Survey: Trade Publishers Expect to Reduce Personnel Costs By 15 Percent
ABM CEO: ‘This is the worst thing we’ve gone through since the 1930s.'
It’s no secret that the failing economy has negatively impacted all sectors of the magazine business this year, particularly b-to-b publishing. So much so that publishers are making financial adjustments, especially in regard to personnel, in order to survive.
According to a recent American Business Media survey, conducted online by research firm Towers Perrin, 70 percent of member respondents indicated that they have reduced workforces this year. More than 80 percent of respondents said their company has frozen or plan to freeze salary increases for all employees, according to survey results. One third of respondents said they have reduced employee salaries while 22 percent of those said the reductions are temporary.
Results indicated that publishers who participated in the survey expect financial adjustments to reduce personnel costs by up to 15 percent this year.
“This is probably the worst thing we’ve gone through since the 1930s,” ABM president and CEO Gordon Hughes told FOLIO:. “Did we find out much we didn’t already know? Not really. But, this is a confirmation for our members to say that while what they’re doing is difficult, it’s what they need to do now to stay in business, and is what their peers are doing, too.”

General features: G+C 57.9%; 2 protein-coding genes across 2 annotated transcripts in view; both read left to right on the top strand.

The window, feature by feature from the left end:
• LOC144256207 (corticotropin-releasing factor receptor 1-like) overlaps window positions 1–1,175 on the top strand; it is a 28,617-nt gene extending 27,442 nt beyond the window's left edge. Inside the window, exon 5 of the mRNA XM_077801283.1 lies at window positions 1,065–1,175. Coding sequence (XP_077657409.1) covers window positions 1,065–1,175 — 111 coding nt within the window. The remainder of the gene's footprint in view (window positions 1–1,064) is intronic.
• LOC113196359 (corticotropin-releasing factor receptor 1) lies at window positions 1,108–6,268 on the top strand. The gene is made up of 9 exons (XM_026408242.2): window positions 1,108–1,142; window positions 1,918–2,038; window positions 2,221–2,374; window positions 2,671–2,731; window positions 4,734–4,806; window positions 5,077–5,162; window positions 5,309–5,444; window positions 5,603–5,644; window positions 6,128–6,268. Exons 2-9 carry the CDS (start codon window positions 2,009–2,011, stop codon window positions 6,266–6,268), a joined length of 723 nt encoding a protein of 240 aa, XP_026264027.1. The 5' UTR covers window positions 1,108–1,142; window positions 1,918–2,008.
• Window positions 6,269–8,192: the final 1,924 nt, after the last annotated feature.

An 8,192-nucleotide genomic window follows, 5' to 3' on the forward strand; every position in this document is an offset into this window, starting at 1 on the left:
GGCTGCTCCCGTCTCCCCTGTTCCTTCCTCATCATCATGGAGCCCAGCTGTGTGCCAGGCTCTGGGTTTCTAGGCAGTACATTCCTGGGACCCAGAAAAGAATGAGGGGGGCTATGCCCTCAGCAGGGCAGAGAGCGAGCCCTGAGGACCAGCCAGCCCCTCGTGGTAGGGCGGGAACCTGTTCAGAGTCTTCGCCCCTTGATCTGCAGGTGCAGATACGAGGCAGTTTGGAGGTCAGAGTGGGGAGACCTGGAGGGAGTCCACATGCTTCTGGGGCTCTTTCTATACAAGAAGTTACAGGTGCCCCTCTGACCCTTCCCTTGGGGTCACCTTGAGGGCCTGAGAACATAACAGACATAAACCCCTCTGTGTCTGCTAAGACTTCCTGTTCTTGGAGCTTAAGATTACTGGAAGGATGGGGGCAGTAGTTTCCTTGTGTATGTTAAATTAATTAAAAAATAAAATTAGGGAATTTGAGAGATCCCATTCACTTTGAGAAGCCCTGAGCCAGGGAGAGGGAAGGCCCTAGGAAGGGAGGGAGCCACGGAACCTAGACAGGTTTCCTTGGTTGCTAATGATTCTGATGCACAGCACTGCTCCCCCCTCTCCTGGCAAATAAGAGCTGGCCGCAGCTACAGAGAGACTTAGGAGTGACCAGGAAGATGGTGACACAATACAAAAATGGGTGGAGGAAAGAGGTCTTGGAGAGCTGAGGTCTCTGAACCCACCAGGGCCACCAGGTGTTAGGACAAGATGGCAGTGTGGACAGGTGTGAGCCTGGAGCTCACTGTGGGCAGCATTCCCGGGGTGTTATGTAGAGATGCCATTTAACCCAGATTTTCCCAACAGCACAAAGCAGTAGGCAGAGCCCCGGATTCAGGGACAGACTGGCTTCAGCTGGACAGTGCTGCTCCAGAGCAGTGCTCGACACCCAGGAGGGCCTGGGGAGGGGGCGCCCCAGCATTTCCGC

Survey results also showed that 78 percent of respondents have or are cutting T&E spending. Seventy-three percent said they have frozen or reduced new hires.
Meanwhile, roughly 25 percent of respondents reduced the number of employees receiving annual incentives. Sixteen percent reduced the number of employees receiving stock- or cash-based long-term incentives.
Hughes said approximately 20 percent of the group’s 150 members participated in the survey. The entire report is available only to members who participated in the survey, ABM said.